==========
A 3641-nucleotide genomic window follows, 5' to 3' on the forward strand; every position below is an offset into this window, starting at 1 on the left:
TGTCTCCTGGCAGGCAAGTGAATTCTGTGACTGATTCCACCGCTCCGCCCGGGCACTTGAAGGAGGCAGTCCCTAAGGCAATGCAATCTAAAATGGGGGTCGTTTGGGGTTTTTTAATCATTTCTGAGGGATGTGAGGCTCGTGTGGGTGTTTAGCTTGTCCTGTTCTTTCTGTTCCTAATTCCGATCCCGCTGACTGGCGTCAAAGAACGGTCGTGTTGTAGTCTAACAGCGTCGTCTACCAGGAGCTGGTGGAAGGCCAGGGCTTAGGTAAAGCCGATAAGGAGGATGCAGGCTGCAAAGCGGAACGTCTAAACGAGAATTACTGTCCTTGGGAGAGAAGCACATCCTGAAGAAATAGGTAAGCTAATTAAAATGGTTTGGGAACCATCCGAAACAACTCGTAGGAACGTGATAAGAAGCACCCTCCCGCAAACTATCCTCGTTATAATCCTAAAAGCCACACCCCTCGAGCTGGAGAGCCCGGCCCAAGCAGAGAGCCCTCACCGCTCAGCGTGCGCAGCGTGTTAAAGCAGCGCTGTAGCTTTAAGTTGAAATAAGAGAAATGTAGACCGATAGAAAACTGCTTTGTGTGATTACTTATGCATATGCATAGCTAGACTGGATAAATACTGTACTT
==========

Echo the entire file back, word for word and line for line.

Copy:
A 3641-nucleotide genomic window follows, 5' to 3' on the forward strand; every position below is an offset into this window, starting at 1 on the left:
TGTCTCCTGGCAGGCAAGTGAATTCTGTGACTGATTCCACCGCTCCGCCCGGGCACTTGAAGGAGGCAGTCCCTAAGGCAATGCAATCTAAAATGGGGGTCGTTTGGGGTTTTTTAATCATTTCTGAGGGATGTGAGGCTCGTGTGGGTGTTTAGCTTGTCCTGTTCTTTCTGTTCCTAATTCCGATCCCGCTGACTGGCGTCAAAGAACGGTCGTGTTGTAGTCTAACAGCGTCGTCTACCAGGAGCTGGTGGAAGGCCAGGGCTTAGGTAAAGCCGATAAGGAGGATGCAGGCTGCAAAGCGGAACGTCTAAACGAGAATTACTGTCCTTGGGAGAGAAGCACATCCTGAAGAAATAGGTAAGCTAATTAAAATGGTTTGGGAACCATCCGAAACAACTCGTAGGAACGTGATAAGAAGCACCCTCCCGCAAACTATCCTCGTTATAATCCTAAAAGCCACACCCCTCGAGCTGGAGAGCCCGGCCCAAGCAGAGAGCCCTCACCGCTCAGCGTGCGCAGCGTGTTAAAGCAGCGCTGTAGCTTTAAGTTGAAATAAGAGAAATGTAGACCGATAGAAAACTGCTTTGTGTGATTACTTATGCATATGCATAGCTAGACTGGATAAATACTGTACTT